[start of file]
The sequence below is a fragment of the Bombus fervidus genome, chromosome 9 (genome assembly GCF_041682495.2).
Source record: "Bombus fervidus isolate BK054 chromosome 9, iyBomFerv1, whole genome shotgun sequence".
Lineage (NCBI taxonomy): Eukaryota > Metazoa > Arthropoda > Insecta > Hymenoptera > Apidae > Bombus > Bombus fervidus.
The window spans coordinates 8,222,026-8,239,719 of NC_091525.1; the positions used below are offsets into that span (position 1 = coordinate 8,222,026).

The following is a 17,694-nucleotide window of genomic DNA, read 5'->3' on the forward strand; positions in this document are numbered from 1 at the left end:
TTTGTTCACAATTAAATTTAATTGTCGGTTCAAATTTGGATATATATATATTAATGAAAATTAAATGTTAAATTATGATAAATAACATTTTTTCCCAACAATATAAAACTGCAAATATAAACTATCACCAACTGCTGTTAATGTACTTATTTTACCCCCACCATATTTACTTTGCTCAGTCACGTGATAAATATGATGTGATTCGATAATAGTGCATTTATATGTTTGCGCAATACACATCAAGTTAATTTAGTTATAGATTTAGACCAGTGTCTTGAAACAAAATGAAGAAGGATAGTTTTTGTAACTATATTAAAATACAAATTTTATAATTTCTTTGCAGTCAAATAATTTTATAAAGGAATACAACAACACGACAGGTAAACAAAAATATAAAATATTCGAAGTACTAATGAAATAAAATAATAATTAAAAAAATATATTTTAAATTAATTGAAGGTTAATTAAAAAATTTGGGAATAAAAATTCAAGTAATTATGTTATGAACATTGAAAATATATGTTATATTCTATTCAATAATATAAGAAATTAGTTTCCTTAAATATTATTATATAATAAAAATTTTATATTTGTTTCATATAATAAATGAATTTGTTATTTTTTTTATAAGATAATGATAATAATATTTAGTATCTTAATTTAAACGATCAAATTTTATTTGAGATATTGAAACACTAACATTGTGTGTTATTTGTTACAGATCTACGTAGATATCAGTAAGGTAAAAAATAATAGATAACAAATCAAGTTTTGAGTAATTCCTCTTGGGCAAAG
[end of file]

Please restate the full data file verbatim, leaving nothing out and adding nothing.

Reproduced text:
The sequence below is a fragment of the Bombus fervidus genome, chromosome 9 (genome assembly GCF_041682495.2).
Source record: "Bombus fervidus isolate BK054 chromosome 9, iyBomFerv1, whole genome shotgun sequence".
Lineage (NCBI taxonomy): Eukaryota > Metazoa > Arthropoda > Insecta > Hymenoptera > Apidae > Bombus > Bombus fervidus.
The window spans coordinates 8,222,026-8,239,719 of NC_091525.1; the positions used below are offsets into that span (position 1 = coordinate 8,222,026).

The following is a 17,694-nucleotide window of genomic DNA, read 5'->3' on the forward strand; positions in this document are numbered from 1 at the left end:
TTTGTTCACAATTAAATTTAATTGTCGGTTCAAATTTGGATATATATATATTAATGAAAATTAAATGTTAAATTATGATAAATAACATTTTTTCCCAACAATATAAAACTGCAAATATAAACTATCACCAACTGCTGTTAATGTACTTATTTTACCCCCACCATATTTACTTTGCTCAGTCACGTGATAAATATGATGTGATTCGATAATAGTGCATTTATATGTTTGCGCAATACACATCAAGTTAATTTAGTTATAGATTTAGACCAGTGTCTTGAAACAAAATGAAGAAGGATAGTTTTTGTAACTATATTAAAATACAAATTTTATAATTTCTTTGCAGTCAAATAATTTTATAAAGGAATACAACAACACGACAGGTAAACAAAAATATAAAATATTCGAAGTACTAATGAAATAAAATAATAATTAAAAAAATATATTTTAAATTAATTGAAGGTTAATTAAAAAATTTGGGAATAAAAATTCAAGTAATTATGTTATGAACATTGAAAATATATGTTATATTCTATTCAATAATATAAGAAATTAGTTTCCTTAAATATTATTATATAATAAAAATTTTATATTTGTTTCATATAATAAATGAATTTGTTATTTTTTTTATAAGATAATGATAATAATATTTAGTATCTTAATTTAAACGATCAAATTTTATTTGAGATATTGAAACACTAACATTGTGTGTTATTTGTTACAGATCTACGTAGATATCAGTAAGGTAAAAAATAATAGATAACAAATCAAGTTTTGAGTAATTCCTCTTGGGCAAAG